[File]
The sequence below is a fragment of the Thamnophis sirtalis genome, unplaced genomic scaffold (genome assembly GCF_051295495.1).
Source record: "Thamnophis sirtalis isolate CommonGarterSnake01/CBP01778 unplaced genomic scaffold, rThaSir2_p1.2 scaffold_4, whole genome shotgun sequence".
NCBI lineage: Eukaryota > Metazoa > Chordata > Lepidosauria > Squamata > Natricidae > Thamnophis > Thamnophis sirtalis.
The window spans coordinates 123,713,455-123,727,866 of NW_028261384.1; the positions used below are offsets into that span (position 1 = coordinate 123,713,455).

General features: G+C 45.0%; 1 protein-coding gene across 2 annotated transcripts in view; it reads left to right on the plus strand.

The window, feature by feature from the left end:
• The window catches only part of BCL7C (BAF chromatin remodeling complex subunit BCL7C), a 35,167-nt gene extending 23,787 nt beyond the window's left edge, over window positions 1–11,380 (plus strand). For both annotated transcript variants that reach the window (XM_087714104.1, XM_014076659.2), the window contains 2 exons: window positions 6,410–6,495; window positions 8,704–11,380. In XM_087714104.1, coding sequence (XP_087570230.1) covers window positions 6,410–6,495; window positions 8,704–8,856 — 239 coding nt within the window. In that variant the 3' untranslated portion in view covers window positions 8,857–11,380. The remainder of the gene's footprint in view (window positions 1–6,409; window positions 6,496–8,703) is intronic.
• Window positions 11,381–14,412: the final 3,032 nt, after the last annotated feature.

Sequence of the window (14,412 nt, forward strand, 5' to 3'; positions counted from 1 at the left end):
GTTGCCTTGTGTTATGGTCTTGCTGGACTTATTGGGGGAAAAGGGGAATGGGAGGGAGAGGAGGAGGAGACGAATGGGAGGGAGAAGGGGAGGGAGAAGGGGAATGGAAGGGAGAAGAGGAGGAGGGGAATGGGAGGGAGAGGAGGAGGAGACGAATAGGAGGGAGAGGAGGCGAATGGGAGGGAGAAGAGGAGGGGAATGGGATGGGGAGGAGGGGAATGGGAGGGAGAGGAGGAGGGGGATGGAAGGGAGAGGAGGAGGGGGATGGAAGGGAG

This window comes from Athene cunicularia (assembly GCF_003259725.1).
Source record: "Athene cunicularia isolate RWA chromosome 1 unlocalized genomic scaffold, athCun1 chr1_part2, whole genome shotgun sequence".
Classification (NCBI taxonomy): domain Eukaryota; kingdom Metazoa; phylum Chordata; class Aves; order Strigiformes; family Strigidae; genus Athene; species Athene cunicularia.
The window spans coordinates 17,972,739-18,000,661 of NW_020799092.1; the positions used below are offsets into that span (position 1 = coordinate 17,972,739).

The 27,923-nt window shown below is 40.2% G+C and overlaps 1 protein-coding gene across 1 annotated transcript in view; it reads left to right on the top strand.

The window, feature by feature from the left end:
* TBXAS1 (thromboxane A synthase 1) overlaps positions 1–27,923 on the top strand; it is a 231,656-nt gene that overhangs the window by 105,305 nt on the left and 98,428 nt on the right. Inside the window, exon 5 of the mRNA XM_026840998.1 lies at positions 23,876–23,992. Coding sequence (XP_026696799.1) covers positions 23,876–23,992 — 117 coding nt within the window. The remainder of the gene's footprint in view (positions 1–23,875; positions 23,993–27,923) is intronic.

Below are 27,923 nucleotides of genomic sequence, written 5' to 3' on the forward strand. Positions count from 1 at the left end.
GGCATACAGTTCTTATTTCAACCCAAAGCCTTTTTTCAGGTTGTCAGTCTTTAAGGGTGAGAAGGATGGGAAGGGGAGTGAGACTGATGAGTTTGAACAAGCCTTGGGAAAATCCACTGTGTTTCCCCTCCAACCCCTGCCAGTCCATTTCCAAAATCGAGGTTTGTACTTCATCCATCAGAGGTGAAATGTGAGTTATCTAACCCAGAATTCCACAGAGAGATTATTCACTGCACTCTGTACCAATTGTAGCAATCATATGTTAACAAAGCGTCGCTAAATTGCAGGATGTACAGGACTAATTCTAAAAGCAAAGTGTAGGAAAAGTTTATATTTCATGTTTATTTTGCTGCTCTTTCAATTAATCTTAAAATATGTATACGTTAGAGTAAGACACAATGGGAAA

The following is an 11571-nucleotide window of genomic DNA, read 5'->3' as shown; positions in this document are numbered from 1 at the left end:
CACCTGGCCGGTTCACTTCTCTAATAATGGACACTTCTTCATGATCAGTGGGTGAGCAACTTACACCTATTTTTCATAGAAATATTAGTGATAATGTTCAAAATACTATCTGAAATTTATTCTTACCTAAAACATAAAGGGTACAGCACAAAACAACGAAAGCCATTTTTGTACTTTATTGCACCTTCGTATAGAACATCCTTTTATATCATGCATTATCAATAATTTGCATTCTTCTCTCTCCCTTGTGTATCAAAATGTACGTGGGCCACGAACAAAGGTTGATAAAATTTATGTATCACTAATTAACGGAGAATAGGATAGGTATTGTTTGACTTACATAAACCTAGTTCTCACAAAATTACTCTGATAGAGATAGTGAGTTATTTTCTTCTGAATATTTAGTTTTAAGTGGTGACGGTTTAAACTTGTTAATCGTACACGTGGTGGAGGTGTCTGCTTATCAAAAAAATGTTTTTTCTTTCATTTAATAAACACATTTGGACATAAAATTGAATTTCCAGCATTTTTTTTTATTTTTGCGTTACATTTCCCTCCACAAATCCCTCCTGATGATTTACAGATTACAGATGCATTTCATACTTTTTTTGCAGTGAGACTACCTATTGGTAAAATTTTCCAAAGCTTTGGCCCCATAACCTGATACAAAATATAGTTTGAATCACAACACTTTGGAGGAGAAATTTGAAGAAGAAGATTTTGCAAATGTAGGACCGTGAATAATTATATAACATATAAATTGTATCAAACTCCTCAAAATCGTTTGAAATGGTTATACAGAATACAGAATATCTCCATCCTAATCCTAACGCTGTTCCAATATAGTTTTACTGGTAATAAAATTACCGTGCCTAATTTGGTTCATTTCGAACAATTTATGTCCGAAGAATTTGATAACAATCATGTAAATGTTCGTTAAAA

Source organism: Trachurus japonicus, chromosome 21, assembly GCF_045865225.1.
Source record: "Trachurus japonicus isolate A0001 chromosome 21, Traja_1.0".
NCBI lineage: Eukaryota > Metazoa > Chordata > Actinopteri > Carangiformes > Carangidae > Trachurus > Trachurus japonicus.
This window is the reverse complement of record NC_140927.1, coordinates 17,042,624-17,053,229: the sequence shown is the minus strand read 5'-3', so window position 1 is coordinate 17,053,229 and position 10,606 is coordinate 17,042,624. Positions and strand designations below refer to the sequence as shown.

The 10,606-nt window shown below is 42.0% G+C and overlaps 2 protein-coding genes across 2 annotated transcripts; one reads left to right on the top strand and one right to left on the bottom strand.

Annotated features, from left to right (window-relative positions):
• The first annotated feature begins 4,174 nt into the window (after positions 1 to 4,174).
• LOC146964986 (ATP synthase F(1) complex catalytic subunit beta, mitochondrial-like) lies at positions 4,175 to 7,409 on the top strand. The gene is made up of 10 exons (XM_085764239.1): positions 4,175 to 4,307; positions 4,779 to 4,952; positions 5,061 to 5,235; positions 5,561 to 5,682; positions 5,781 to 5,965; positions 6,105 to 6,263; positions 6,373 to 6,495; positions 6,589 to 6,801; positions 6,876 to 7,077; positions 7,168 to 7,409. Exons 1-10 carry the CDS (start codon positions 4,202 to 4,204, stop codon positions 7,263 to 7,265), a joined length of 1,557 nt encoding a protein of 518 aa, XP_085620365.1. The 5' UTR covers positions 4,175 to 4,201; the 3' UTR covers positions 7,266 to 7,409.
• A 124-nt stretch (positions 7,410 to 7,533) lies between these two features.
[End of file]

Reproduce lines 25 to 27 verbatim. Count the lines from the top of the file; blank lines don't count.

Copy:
This window is the reverse complement of record NC_140927.1, coordinates 17,042,624-17,053,229: the sequence shown is the minus strand read 5'-3', so window position 1 is coordinate 17,053,229 and position 10,606 is coordinate 17,042,624. Positions and strand designations below refer to the sequence as shown.

The 10,606-nt window shown below is 42.0% G+C and overlaps 2 protein-coding genes across 2 annotated transcripts; one reads left to right on the top strand and one right to left on the bottom strand.

Annotated features, from left to right (window-relative positions):